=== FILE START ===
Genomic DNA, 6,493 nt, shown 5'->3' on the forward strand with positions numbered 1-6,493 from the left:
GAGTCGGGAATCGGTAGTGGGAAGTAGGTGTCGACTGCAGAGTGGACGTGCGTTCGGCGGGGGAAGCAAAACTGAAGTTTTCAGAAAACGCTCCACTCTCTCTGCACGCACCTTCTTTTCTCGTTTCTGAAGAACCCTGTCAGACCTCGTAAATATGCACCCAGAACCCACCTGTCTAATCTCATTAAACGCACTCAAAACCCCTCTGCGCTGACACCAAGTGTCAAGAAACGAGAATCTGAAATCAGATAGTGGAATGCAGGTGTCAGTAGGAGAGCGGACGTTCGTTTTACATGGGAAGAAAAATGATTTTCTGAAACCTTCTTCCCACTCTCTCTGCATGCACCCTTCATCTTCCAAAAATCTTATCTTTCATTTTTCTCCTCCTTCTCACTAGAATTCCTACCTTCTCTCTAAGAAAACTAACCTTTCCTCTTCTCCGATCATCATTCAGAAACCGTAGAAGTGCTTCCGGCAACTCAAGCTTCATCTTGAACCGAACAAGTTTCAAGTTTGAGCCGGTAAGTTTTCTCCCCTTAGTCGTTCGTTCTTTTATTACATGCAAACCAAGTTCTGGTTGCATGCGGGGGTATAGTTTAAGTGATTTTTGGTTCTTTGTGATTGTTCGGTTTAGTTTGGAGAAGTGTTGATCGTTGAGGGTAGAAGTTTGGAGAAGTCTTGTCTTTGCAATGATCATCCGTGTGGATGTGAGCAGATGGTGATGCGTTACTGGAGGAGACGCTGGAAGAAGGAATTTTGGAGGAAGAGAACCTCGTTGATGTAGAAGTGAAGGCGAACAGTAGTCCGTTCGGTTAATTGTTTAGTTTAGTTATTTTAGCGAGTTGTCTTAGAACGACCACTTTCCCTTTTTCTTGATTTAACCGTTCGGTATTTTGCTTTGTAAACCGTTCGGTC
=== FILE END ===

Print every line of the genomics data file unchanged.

Genomic DNA, 6,493 nt, shown 5'->3' on the forward strand with positions numbered 1-6,493 from the left:
GAGTCGGGAATCGGTAGTGGGAAGTAGGTGTCGACTGCAGAGTGGACGTGCGTTCGGCGGGGGAAGCAAAACTGAAGTTTTCAGAAAACGCTCCACTCTCTCTGCACGCACCTTCTTTTCTCGTTTCTGAAGAACCCTGTCAGACCTCGTAAATATGCACCCAGAACCCACCTGTCTAATCTCATTAAACGCACTCAAAACCCCTCTGCGCTGACACCAAGTGTCAAGAAACGAGAATCTGAAATCAGATAGTGGAATGCAGGTGTCAGTAGGAGAGCGGACGTTCGTTTTACATGGGAAGAAAAATGATTTTCTGAAACCTTCTTCCCACTCTCTCTGCATGCACCCTTCATCTTCCAAAAATCTTATCTTTCATTTTTCTCCTCCTTCTCACTAGAATTCCTACCTTCTCTCTAAGAAAACTAACCTTTCCTCTTCTCCGATCATCATTCAGAAACCGTAGAAGTGCTTCCGGCAACTCAAGCTTCATCTTGAACCGAACAAGTTTCAAGTTTGAGCCGGTAAGTTTTCTCCCCTTAGTCGTTCGTTCTTTTATTACATGCAAACCAAGTTCTGGTTGCATGCGGGGGTATAGTTTAAGTGATTTTTGGTTCTTTGTGATTGTTCGGTTTAGTTTGGAGAAGTGTTGATCGTTGAGGGTAGAAGTTTGGAGAAGTCTTGTCTTTGCAATGATCATCCGTGTGGATGTGAGCAGATGGTGATGCGTTACTGGAGGAGACGCTGGAAGAAGGAATTTTGGAGGAAGAGAACCTCGTTGATGTAGAAGTGAAGGCGAACAGTAGTCCGTTCGGTTAATTGTTTAGTTTAGTTATTTTAGCGAGTTGTCTTAGAACGACCACTTTCCCTTTTTCTTGATTTAACCGTTCGGTATTTTGCTTTGTAAACCGTTCGGTC